business

Can Philly attract the talent it needs?

Jane M. Von Bergen, Staff Writer

Updated: Thursday, September 21, 2017, 12:53 PM

A job seeker stops at a table offering resume critiques during a job fair.

Philadelphia has a thriving restaurant scene, affordable living compared with nearby metro areas, and great culture. But job seekers say they are reluctant to come here — not because of the jobs they are currently seeking, but because they see fewer chances to snag the next ones, a survey by a recruitment media company shows.

“Philly has an image problem,” said Joe Weinlick, senior vice president of marketing at Nexxt, the King of Prussia-based firm that sliced and diced 600 responses to a survey of Philadelphia job seekers conducted about two weeks ago. Nexxt operates job boards and tries to connect job seekers with employers, communicating with both via advertising, texts, and emails.

Beyond Comcast, “people don’t realize that we have major companies here,” Weinlick said, ticking off global operations such as AmerisourceBergen, the wholesale-drug distributor; Saint-Gobain, the French-owned building-materials company; and Bimbo, the multinational baker with U.S. headquarters in Horsham.

It was strictly coincidental that Nexxt did the survey just as Amazon put out its request for proposals for a location for a second headquarters and Philadelphia officials scrambled to bring the online giant here, Weinlick said.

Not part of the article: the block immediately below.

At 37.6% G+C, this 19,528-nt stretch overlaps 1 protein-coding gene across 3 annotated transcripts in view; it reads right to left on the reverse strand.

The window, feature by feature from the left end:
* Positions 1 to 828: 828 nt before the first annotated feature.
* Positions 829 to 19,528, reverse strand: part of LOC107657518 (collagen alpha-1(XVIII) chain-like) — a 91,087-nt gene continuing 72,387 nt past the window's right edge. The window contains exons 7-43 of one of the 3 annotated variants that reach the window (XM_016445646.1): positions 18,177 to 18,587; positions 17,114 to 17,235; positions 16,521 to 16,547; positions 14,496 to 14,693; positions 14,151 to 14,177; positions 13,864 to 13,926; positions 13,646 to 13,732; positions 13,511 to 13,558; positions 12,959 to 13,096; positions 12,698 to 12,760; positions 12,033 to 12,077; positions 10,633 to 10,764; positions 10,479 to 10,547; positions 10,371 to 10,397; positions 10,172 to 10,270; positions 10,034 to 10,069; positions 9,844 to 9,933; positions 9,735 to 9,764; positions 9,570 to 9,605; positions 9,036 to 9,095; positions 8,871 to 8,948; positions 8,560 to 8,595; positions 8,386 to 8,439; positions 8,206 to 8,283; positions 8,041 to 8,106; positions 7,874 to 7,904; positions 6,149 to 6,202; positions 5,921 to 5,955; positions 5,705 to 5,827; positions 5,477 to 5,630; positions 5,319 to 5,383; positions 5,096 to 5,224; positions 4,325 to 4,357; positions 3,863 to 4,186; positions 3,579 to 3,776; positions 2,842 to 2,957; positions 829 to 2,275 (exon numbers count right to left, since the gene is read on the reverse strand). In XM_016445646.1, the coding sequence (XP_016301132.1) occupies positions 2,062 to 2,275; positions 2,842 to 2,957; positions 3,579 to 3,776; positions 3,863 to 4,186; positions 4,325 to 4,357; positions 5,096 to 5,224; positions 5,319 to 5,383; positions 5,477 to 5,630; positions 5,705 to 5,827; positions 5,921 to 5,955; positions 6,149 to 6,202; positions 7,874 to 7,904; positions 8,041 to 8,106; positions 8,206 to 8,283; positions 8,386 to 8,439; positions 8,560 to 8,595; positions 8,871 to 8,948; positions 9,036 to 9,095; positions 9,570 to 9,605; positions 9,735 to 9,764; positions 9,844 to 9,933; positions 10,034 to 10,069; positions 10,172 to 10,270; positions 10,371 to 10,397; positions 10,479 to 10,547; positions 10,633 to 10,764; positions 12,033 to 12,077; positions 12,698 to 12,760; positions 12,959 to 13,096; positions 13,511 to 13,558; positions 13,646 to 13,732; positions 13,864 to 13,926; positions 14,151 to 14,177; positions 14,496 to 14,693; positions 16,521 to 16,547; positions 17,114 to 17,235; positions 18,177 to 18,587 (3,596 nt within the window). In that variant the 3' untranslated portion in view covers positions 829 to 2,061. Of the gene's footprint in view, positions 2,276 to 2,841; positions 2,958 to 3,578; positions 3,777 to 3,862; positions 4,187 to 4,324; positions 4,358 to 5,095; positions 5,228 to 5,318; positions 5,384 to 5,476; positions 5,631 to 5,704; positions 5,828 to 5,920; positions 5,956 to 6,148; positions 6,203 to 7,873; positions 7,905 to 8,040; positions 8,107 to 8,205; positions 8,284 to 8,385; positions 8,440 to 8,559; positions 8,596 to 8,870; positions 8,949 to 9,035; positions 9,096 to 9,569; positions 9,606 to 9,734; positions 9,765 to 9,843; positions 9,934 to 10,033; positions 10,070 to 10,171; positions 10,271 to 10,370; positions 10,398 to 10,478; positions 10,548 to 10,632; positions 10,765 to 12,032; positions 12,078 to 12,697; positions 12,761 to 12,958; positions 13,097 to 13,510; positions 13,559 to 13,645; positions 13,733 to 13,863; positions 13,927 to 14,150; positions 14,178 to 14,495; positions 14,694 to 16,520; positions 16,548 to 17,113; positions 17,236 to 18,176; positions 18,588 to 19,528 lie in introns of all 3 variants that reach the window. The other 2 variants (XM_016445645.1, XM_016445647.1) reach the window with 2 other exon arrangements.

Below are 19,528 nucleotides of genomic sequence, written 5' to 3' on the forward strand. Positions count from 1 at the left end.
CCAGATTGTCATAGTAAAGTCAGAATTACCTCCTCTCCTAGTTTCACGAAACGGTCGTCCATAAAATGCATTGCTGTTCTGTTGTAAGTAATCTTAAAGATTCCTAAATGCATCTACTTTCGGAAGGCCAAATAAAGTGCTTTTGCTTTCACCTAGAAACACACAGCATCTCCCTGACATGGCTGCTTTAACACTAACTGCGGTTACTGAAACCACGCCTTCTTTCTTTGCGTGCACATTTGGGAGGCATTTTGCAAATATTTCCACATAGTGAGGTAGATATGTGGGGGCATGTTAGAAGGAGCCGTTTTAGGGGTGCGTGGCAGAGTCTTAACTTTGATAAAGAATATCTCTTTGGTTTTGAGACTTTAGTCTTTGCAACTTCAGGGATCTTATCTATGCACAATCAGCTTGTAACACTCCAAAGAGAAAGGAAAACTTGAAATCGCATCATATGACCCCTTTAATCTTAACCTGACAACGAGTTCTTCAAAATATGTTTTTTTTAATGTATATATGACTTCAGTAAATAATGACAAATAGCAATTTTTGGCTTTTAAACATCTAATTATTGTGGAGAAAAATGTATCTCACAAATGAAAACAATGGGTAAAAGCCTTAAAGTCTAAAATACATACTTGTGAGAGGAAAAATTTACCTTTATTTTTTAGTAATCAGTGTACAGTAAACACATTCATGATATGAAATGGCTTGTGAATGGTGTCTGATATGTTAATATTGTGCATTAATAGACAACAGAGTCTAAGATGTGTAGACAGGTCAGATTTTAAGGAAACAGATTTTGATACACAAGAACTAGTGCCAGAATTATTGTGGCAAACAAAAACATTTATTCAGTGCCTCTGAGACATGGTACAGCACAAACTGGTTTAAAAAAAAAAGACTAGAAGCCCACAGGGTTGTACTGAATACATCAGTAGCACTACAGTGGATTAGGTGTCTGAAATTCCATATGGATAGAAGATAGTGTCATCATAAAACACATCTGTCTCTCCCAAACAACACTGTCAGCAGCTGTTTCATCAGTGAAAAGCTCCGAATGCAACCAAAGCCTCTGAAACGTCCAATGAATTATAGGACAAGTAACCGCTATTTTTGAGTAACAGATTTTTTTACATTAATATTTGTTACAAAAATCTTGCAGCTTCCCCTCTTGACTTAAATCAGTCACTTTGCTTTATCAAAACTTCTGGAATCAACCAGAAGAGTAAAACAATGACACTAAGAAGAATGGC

“Of course, if Philadelphia can seriously compete and win the new Amazon headquarters, that would give us an immediate shot in the arm,” he said.

Those responding to the survey liked the city’s affordability and culture, but they worried about future job opportunities. Fifty-eight percent said there were fewer opportunities in their specific fields, and 63 percent felt there was more competition in their fields. Nearly two-thirds said there were fewer companies to work for, as well as fewer exciting companies. And 56 percent said there were far fewer opportunities to learn and grow in their career fields.

Weinlick, whose career includes a long stint in advertising, brings that perspective to the results. Philadelphia companies, he said, need to market themselves more. “There’s a Philadelphia ethos that we shouldn’t blow our own horn.”

His advertising past reveals itself in a common lament from that industry in Philly — that somehow their advertising talent always is obscured “in the shadow of New York, and when it comes to employment, it seems the same way.”

However, the survey notes that transplants to Philadelphia tend to come from other cities, particularly New York (16 percent), Washington (5 percent), and Los Angeles (5 percent). They like the mix of affordability and urban culture.

But they’d also be willing to move to even smaller cities if those cities could match the pay that Philadelphia companies offer. When considering a job offer, “competitive pay,” “a positive work environment,” and the “length of the commute” were key. When accepting an offer, salary was most important, followed by company reputation and work schedule.

Once people are here, they are likely to stay. Of the survey respondents who are currently employed, 46 percent said they hope to remain in Philadelphia for the rest of their careers. Having an office close to a variety of great locations and activity options is the top benefit of working here, the survey found.

Jane M. Von Bergen, Staff Writer

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